Robert L. Piper
Robert L. Piper, 58, a former Washington resident who was the athletic director of Grambling State University in Louisiana, died of cancer Nov. 23 at his home in Ruston, La.
During his years in Washington, from 1969 to 1989, his jobs had included positions as head basketball coach at Western High School and a district manager for the Equitable Life Assurance Society.
Mr. Piper, a native of Baton Rouge, La., was a graduate of Grambling and received a master's degree in biology from the University of Iowa.
He joined the Grambling staff in 1991 and had served since 1997 as chief administrator of an athletic program that has averaged nearly 100 student-athletes per semester on the school's honor roll.
Lou Menk, 81, who merged three railroads to create industry giant Burlington Northern, died Nov. 23 in Phoenix. The cause of death was not reported.
He spent years fighting federal antitrust laws before succeeding in 1970 in merging the Great Northern; Northern Pacific; and Chicago, Burlington & Quincy railroads.
The Burlington Northern became the country's largest railroad with the longest single-line route and kept that status for over a decade.
Before the merger, Mr. Menk, who retired in 1981, worked as chief executive for the Northern Pacific; the Chicago, Burlington & Quincy; and the St. Louis and San Francisco railroads. Burlington Northern acquired the St. Louis and San Francisco in 1980.
Toshio Sakai, 59, a Japanese photographer who won a Pulitzer Prize for a Vietnam War photo in 1967, died Nov. 21 at a hospital in Kamakura, Japan, after a heart attack.
He won the Pulitzer Prize in the feature photo category for a picture taken in June 1967, becoming the third Japanese to win a Pulitzer. The photo depicted a U.S. soldier resting after heavy sniper-and-mortar fire while a fellow soldier kept watch in a monsoon downpour.
Mr. Sakai, a Tokyo native, joined the Tokyo bureau of United Press International in 1965 and was sent to cover the Vietnam War. In 1986, he joined the Tokyo bureau of Agence France-Presse as photo director. He became a freelancer in 1989 and set up a video film planning firm in 1994.
John Benson Brooks
John Benson Brooks, 82, a jazz arranger, composer and songwriter, died Nov. 13 in New York. The cause of death was not reported.
He composed "Just as Though You Were Here" in 1942, featuring lyrics by Eddie DeLange. The song was recorded by Tommy Dorsey's band with vocals from Frank Sinatra and the Pied Pipers.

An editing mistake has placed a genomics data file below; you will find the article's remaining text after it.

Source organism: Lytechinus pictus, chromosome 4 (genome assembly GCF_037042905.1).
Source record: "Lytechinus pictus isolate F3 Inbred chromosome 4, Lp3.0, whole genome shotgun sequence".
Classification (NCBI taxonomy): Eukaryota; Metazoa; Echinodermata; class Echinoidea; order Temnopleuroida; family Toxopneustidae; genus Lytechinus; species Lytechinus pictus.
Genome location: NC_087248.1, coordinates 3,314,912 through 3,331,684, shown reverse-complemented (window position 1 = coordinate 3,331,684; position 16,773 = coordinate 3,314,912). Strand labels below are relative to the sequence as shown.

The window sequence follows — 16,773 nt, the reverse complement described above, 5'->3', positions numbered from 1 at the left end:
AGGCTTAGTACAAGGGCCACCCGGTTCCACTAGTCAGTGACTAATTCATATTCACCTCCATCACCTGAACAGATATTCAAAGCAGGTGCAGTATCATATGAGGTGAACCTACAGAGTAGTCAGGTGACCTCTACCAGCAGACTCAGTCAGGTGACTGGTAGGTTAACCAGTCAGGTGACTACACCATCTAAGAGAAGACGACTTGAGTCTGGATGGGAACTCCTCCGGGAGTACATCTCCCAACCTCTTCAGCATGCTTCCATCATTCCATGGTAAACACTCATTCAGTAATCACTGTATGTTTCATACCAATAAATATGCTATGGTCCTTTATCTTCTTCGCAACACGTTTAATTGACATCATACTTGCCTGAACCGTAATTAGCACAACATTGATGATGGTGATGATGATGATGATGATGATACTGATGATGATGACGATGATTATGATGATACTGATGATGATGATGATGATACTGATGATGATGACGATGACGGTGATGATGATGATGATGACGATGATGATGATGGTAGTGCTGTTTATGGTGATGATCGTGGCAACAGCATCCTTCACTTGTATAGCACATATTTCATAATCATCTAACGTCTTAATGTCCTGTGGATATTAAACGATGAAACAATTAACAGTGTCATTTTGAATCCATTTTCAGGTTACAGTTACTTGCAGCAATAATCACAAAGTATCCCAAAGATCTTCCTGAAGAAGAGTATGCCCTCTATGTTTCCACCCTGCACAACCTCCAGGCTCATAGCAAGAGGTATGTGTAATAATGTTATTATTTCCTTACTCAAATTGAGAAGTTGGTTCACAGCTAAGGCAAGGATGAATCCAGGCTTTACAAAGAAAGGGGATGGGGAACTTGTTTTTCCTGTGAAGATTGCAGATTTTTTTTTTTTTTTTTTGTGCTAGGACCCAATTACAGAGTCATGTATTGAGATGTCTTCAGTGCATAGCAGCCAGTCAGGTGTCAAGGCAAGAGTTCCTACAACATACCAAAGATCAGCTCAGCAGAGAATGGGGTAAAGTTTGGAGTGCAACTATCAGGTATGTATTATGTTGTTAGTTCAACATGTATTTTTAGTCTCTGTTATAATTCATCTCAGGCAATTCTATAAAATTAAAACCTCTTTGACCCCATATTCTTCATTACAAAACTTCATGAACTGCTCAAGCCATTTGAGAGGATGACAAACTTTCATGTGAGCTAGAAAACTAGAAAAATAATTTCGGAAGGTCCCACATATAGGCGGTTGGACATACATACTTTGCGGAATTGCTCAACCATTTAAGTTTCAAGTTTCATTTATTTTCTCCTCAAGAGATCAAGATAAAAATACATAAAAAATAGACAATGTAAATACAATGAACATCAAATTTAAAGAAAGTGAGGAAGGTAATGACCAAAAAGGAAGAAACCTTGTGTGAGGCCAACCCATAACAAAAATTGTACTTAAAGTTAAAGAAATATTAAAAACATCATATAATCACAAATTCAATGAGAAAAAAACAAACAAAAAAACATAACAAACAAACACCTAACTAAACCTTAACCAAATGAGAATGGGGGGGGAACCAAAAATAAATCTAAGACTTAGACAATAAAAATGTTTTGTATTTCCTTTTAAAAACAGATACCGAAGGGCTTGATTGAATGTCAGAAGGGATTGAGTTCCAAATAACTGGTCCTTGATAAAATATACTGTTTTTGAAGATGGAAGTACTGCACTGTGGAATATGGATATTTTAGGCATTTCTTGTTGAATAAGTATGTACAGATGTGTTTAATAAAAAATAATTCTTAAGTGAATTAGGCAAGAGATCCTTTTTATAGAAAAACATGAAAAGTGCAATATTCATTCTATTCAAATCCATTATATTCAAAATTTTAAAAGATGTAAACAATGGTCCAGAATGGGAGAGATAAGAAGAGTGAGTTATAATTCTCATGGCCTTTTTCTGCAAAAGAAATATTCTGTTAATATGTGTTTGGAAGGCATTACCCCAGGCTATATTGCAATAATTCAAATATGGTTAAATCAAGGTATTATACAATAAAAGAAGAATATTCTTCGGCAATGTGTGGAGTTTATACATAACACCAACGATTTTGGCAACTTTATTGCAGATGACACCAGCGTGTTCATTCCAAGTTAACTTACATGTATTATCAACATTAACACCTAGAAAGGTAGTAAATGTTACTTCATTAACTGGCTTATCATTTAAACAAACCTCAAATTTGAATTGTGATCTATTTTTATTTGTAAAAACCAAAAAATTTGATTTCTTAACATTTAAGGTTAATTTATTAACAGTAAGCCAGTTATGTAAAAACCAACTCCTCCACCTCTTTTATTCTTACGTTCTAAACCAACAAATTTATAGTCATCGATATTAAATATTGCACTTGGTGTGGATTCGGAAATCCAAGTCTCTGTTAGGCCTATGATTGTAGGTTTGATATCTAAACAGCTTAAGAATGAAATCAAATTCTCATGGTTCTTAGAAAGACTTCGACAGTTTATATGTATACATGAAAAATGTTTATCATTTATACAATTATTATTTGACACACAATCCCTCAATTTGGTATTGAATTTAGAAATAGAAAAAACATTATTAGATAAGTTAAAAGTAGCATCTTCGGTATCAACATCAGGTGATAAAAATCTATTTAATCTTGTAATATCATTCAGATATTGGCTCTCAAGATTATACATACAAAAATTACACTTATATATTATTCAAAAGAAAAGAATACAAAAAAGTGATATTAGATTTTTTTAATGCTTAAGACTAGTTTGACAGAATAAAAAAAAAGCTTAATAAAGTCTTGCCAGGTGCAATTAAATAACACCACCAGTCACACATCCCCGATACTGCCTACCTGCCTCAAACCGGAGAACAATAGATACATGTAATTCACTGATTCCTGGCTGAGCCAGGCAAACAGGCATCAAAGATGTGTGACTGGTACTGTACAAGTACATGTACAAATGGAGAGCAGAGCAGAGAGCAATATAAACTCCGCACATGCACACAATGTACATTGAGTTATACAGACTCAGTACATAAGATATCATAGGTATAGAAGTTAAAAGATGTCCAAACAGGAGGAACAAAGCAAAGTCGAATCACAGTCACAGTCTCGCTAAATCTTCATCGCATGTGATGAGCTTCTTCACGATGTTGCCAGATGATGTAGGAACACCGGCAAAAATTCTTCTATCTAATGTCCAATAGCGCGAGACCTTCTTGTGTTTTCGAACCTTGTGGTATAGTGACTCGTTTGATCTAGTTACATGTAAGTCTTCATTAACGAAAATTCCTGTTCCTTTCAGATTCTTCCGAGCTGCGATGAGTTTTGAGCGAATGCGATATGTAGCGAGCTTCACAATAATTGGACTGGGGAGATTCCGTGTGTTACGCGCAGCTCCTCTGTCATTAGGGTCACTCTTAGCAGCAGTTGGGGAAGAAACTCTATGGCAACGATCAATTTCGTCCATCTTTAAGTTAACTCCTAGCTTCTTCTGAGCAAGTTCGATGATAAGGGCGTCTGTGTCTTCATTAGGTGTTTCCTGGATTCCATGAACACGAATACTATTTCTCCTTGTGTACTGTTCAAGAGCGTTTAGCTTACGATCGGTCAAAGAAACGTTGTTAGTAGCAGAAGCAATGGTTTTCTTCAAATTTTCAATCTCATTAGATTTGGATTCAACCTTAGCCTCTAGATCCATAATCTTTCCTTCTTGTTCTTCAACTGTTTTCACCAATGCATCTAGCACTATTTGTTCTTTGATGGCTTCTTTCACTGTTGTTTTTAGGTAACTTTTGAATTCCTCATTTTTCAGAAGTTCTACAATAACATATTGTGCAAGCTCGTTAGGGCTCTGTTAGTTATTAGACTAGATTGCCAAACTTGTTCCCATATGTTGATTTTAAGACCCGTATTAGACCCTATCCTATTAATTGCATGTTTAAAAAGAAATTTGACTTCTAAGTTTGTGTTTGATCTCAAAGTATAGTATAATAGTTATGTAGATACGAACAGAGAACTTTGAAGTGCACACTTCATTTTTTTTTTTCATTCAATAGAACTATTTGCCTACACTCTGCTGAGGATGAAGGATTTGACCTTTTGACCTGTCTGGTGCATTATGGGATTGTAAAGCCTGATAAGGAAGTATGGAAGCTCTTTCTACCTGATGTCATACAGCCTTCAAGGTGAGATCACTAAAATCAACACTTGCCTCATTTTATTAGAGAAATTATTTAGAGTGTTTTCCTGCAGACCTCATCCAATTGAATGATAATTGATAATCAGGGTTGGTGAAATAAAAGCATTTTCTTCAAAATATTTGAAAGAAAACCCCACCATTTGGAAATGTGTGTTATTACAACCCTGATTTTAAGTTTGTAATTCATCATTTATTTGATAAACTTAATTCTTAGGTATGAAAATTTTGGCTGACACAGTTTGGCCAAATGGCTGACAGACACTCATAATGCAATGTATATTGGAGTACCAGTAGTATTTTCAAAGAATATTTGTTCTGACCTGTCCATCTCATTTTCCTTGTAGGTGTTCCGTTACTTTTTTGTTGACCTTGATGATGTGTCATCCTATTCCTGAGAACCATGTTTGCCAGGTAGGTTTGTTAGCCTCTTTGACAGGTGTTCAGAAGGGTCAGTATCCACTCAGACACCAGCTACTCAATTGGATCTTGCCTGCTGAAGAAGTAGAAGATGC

His most famous hit was "You Came a Long Way From St. Louis," originally recorded by Ray McKinley and His Orchestra. He also wrote musical arrangements for the swing bands of Dorsey and Les Brown.
Gordon E. Hermanson
The Rev. Gordon E. Hermanson, 83, an ordained clergyman and president emeritus at Davis & Elkins College in Elkins, W.Va., where he was president from 1964 to 1982, died of cancer Nov. 21 at his home in Elkins.
Before joining Davis & Elkins, Dr. Hermanson spent the 1950s as associate field director of Christian education for the United Presbyterian Church's Synod of Pennsylvania and field director of Christian education for the New York metropolitan area.
From 1962 to 1964, Dr. Hermanson was vice president for development at Buena Vista College in Iowa.
Peter Wildeblood, 76, a retired television writer and producer in Britain and then Canada who gained attention for writing about his imprisonment under Britain's anti-homosexual laws, died Nov. 14 at his home in Victoria, B.C. He had been paralyzed by a 1994 stroke.
After serving 18 months in prison after conviction on charges relating to indecency between males, he published "Against the Law" in 1955.
The book is credited with intensifying protests over Britain's laws prohibiting homosexual sex and ushering in their demise.
The book prompted a debate in the House of Lords and the publication of a 1957 government committee report calling for the decriminalization of gay sex for those older than 21. The law was changed 10 years later.
Faubion Bowers, 82, an American writer who wrote widely on Asian culture and who helped preserve the Japanese drama Kabuki when occupation authorities tried to ban it after World War II, died Nov. 16 in New York after a heart attack.
He served as a military aide and then as civilian censor under Gen. Douglas MacArthur. In 1948 and 1949, he was the official theater censor for the occupation government.
Kabuki, which dates mainly from the 17th century, is derived from popular themes and has ornamented costumes and stylized music, dancing and acting. All roles are played by men.
William Wagoner, 72, who led Wilmington College through its transformation into the University of North Carolina at Wilmington, died Nov. 19 in Wilmington, N.C. He had a heart ailment.
He became Wilmington College's fourth president in 1968 and oversaw its growth from a college of 1,240 students to a university of more than 6,000 students by the time he retired in 1990.